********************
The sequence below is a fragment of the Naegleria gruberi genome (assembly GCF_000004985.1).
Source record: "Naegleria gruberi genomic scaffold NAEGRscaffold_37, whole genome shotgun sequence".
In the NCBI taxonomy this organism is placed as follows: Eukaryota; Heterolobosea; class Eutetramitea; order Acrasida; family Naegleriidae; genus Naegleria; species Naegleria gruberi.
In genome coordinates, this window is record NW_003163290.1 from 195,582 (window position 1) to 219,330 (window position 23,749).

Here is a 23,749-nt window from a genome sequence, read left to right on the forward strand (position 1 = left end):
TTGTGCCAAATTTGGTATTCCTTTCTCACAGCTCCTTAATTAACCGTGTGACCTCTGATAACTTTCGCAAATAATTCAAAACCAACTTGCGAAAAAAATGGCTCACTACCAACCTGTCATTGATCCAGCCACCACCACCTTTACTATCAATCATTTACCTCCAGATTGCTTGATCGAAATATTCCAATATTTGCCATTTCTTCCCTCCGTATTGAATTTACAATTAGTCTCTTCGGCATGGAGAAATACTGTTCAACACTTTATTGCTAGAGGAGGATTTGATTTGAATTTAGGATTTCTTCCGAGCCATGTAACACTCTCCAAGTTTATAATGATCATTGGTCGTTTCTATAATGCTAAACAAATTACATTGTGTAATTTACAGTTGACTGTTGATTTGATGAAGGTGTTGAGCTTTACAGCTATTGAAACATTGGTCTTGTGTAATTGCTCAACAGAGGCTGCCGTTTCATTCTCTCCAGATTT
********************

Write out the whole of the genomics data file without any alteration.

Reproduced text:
The sequence below is a fragment of the Naegleria gruberi genome (assembly GCF_000004985.1).
Source record: "Naegleria gruberi genomic scaffold NAEGRscaffold_37, whole genome shotgun sequence".
In the NCBI taxonomy this organism is placed as follows: Eukaryota; Heterolobosea; class Eutetramitea; order Acrasida; family Naegleriidae; genus Naegleria; species Naegleria gruberi.
In genome coordinates, this window is record NW_003163290.1 from 195,582 (window position 1) to 219,330 (window position 23,749).

Here is a 23,749-nt window from a genome sequence, read left to right on the forward strand (position 1 = left end):
TTGTGCCAAATTTGGTATTCCTTTCTCACAGCTCCTTAATTAACCGTGTGACCTCTGATAACTTTCGCAAATAATTCAAAACCAACTTGCGAAAAAAATGGCTCACTACCAACCTGTCATTGATCCAGCCACCACCACCTTTACTATCAATCATTTACCTCCAGATTGCTTGATCGAAATATTCCAATATTTGCCATTTCTTCCCTCCGTATTGAATTTACAATTAGTCTCTTCGGCATGGAGAAATACTGTTCAACACTTTATTGCTAGAGGAGGATTTGATTTGAATTTAGGATTTCTTCCGAGCCATGTAACACTCTCCAAGTTTATAATGATCATTGGTCGTTTCTATAATGCTAAACAAATTACATTGTGTAATTTACAGTTGACTGTTGATTTGATGAAGGTGTTGAGCTTTACAGCTATTGAAACATTGGTCTTGTGTAATTGCTCAACAGAGGCTGCCGTTTCATTCTCTCCAGATTT